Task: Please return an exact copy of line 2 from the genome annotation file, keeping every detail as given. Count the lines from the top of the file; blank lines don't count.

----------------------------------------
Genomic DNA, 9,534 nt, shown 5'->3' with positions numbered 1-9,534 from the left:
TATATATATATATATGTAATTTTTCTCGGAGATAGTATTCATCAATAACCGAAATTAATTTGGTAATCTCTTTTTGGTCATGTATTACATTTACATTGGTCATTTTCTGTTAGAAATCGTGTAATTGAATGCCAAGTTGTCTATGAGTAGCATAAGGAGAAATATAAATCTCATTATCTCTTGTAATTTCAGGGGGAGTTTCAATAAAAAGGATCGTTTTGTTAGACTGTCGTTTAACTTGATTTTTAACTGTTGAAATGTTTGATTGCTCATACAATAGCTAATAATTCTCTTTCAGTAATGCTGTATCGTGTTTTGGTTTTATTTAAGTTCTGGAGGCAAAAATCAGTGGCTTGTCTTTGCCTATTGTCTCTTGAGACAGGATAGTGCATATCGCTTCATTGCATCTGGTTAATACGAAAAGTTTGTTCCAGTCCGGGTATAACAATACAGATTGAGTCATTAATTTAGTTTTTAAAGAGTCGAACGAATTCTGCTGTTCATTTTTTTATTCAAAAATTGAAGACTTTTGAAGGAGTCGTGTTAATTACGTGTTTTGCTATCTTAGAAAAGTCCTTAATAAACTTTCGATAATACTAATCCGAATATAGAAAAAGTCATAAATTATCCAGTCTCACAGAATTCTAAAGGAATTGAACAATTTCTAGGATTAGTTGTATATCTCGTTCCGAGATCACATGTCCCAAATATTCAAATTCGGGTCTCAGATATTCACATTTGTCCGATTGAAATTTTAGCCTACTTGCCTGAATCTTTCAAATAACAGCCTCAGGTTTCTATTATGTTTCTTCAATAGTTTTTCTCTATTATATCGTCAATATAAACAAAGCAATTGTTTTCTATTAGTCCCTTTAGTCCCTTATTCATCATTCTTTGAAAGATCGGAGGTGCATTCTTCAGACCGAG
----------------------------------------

TATATATATATATATGTAATTTTTCTCGGAGATAGTATTCATCAATAACCGAAATTAATTTGGTAATCTCTTTTTGGTCATGTATTACATTTACATTGGTCATTTTCTGTTAGAAATCGTGTAATTGAATGCCAAGTTGTCTATGAGTAGCATAAGGAGAAATATAAATCTCATTATCTCTTGTAATTTCAGGGGGAGTTTCAATAAAAAGGATCGTTTTGTTAGACTGTCGTTTAACTTGATTTTTAACTGTTGAAATGTTTGATTGCTCATACAATAGCTAATAATTCTCTTTCAGTAATGCTGTATCGTGTTTTGGTTTTATTTAAGTTCTGGAGGCAAAAATCAGTGGCTTGTCTTTGCCTATTGTCTCTTGAGACAGGATAGTGCATATCGCTTCATTGCATCTGGTTAATACGAAAAGTTTGTTCCAGTCCGGGTATAACAATACAGATTGAGTCATTAATTTAGTTTTTAAAGAGTCGAACGAATTCTGCTGTTCATTTTTTTATTCAAAAATTGAAGACTTTTGAAGGAGTCGTGTTAATTACGTGTTTTGCTATCTTAGAAAAGTCCTTAATAAACTTTCGATAATACTAATCCGAATATAGAAAAAGTCATAAATTATCCAGTCTCACAGAATTCTAAAGGAATTGAACAATTTCTAGGATTAGTTGTATATCTCGTTCCGAGATCACATGTCCCAAATATTCAAATTCGGGTCTCAGATATTCACATTTGTCCGATTGAAATTTTAGCCTACTTGCCTGAATCTTTCAAATAACAGCCTCAGGTTTCTATTATGTTTCTTCAATAGTTTTTCTCTATTATATCGTCAATATAAACAAAGCAATTGTTTTCTATTAGTCCCTTTAGTCCCTTATTCATCATTCTTTGAAAGATCGGAGGTGCATTCTTCAGACCGAG